Overall rating and opinion of "And Then I Met Margaret"

Use this forum to discuss the January 2018 Book of the Month, "And Then I Met Margaret" by Rob White
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Mercy Bolo
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Re: Overall rating and opinion of "And Then I Met Margaret"

Post by Mercy Bolo » 13 Jan 2018, 09:44

This is a book I really enjoyed. Bi especially liked how the author debunked myths he previously believed using his real life experiences. Despite the few typos, I will rate it 4 out of 4 stars.
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Post by Mdoc » 13 Jan 2018, 21:06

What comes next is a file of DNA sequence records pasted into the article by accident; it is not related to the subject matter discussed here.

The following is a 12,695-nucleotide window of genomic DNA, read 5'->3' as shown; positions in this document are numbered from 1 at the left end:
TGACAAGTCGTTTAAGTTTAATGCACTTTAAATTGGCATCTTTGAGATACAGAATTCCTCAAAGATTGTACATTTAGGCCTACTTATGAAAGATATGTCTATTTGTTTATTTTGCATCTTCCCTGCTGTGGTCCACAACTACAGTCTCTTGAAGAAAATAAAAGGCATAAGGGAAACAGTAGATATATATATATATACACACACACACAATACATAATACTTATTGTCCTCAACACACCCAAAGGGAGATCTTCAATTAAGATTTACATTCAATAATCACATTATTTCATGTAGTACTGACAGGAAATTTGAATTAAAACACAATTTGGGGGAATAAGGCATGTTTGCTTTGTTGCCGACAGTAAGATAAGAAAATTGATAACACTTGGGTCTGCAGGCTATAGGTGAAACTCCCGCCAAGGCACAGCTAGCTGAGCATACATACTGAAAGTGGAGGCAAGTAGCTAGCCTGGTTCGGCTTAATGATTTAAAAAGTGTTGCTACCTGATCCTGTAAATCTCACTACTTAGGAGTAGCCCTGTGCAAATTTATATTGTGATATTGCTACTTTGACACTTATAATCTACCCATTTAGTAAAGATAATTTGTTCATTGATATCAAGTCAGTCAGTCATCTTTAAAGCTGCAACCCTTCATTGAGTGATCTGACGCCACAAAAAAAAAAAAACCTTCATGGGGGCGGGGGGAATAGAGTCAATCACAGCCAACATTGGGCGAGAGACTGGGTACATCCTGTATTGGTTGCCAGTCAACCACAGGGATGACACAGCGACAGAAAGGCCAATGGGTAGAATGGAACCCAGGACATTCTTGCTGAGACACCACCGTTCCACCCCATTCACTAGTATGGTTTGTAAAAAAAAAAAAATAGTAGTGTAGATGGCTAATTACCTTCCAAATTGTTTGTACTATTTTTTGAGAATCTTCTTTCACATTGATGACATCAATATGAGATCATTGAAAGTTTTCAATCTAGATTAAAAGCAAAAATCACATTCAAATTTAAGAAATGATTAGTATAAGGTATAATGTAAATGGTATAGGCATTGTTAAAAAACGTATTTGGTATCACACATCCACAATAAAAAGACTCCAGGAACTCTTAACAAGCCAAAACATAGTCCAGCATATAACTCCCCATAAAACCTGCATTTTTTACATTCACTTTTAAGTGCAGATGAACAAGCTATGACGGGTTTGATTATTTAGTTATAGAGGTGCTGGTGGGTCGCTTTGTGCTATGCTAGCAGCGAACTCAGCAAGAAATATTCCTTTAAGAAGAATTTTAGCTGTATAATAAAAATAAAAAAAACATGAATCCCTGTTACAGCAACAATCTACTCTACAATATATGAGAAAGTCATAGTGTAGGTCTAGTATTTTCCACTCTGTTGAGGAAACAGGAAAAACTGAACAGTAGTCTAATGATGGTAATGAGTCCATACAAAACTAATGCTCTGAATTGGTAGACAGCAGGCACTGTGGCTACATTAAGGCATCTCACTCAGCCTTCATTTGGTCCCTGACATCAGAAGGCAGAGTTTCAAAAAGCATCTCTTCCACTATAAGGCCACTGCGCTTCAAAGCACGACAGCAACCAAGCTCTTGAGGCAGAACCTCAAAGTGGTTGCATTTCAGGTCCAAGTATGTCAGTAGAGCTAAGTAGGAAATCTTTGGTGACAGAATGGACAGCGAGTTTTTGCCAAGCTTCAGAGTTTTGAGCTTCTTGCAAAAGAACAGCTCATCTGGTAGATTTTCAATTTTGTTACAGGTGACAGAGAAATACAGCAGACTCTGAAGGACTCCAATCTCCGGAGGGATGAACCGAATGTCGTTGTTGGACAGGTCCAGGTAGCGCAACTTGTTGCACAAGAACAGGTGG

Reading books is my culture. I found myself being inspired and motivated all through to keep reading this book.

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Post by Glemsu » 14 Jan 2018, 00:04

I haven't read "And Then I Mey Margaret" but I think based on the reviews & comments. This book will inspire young readers like me. I'm 28 years old and a teacher just like the author. I believe that learning from your past mistakes & inspiring others through them is a great thing to contribute in our society. I've been teaching for five years. Doesn't aware if I've inspired any of my students to strive hard for their future. Looking forward to learn the author's personal reflections.

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Post by rik17 » 14 Jan 2018, 02:26

I liked both the form and the content.